"Hit the sack, Joe," said Bonnett. "That's an order."

Garcia glowered at Ramsey, turned away, went out the aft door.


"What're you trying to prove, Johnny?"

"How do you mean?"

"Baiting Joe like that."

"He baits easy."

Bonnett stared at him. "One way to wreck a ship is to destroy crew morale," he said. "There will be no more such actions from you on this cruise."

"You sound like one of the old ladies of Security," said Ramsey.

Bonnett's face darkened. "Knock it off, Mr. Ramsey. This won't work with me."

It's already working, thought Ramsey. He said, "This is going to be a really gay bunch when we get to Novaya Zemlya. All of us looking over each other's shoulders."

"How do you know where we're headed?" gritted Bonnett. "You weren't here when Skipper announced our destination."

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"I read tea leaves." Ramsey nodded toward the depth-gauge graph tape. "Are we looking for that?"

Bonnett snapped his attention back to the tape. A sharp line broke off the tape, came back on after a brief interval.

"That a development," said Bonnett. "Buzz the skipper."

Ramsey depressed the black toggle of the number-one call button. "Shall I hold course?"

"No. Quarter back on --Signal!" He slapped the button for the range computer, shut off the drive. "Eighteen miles. Intercept course."

Ramsey whirled the helm to the right. "Have they heard us?"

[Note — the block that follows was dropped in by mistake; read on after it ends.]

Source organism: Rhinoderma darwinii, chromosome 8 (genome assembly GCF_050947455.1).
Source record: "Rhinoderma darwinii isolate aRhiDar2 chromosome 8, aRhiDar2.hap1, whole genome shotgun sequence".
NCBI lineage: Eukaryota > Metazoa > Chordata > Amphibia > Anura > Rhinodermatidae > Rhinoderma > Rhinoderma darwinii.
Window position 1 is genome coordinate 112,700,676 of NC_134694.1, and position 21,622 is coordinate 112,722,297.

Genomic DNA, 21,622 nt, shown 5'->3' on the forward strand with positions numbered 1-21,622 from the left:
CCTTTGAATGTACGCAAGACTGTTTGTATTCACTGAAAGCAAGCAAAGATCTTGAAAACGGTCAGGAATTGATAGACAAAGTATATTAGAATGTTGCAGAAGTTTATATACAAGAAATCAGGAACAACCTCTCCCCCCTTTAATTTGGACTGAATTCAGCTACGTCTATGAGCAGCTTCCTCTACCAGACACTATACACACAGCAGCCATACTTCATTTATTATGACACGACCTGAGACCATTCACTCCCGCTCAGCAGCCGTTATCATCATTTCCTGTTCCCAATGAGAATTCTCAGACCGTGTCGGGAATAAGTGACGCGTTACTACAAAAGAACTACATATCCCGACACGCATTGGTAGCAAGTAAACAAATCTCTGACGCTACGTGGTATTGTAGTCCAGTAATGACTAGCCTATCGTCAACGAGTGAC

"There's no telling," said Bonnett. They coasted silently while he watched the pipes on his screen.

Sparrow entered the control room. "Signal?"

"Heading 270 degrees," said Bonnett.

"What's the depth here?"

"Four hundred feet, give or take a few."

"You're forgetting something," said Ramsey. He pointed to the tape record of the deep fissure.

"Hide in that thing?" Bonnett's voice rose half an octave. "We couldn't maneuver. Straight down the alley and they'd have us bottled up."

The Ram's deck began to tip to the left as they lost way.

"Give us headway," ordered Sparrow.

Ramsey eased in the drive. He watched the pulse-reader showing bottom depth below them. Abruptly, it fell off beyond the meter setting. Without being told, Ramsey brought the helm up to left until they were

over the fissure.

"Down into it," said Sparrow.

"What if it narrows down to nothing?" asked Bonnett. "We couldn't back out without fouling our tow-lines. We'll be --"

"Watch your board," ordered Sparrow.

The oscillations on the screen damped down, then blanked out.

"Full speed," said Sparrow. "Down farther, Johnny!"